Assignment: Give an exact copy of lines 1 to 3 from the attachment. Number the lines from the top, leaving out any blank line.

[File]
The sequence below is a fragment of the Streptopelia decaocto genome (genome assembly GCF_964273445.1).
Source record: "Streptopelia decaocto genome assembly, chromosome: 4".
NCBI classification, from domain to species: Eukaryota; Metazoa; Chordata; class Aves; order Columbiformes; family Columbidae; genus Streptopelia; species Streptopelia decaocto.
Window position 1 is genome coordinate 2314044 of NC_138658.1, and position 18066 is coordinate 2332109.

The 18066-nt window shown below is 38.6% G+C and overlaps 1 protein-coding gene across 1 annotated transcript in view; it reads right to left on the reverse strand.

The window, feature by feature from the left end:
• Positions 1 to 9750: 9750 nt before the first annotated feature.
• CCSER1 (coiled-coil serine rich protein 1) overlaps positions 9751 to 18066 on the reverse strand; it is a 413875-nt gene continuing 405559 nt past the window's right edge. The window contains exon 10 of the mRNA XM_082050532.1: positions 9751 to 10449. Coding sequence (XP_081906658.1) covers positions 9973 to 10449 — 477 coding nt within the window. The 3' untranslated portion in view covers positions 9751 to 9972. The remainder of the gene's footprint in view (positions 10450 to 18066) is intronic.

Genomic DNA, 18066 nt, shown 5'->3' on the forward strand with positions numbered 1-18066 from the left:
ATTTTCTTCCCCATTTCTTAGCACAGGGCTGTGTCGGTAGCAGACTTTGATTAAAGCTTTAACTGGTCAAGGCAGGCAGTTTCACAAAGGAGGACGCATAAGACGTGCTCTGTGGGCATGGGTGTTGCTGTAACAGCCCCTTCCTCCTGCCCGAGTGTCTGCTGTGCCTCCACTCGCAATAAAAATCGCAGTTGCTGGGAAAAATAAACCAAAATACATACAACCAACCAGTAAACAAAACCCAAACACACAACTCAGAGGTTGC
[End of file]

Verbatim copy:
The sequence below is a fragment of the Streptopelia decaocto genome (genome assembly GCF_964273445.1).
Source record: "Streptopelia decaocto genome assembly, chromosome: 4".
NCBI classification, from domain to species: Eukaryota; Metazoa; Chordata; class Aves; order Columbiformes; family Columbidae; genus Streptopelia; species Streptopelia decaocto.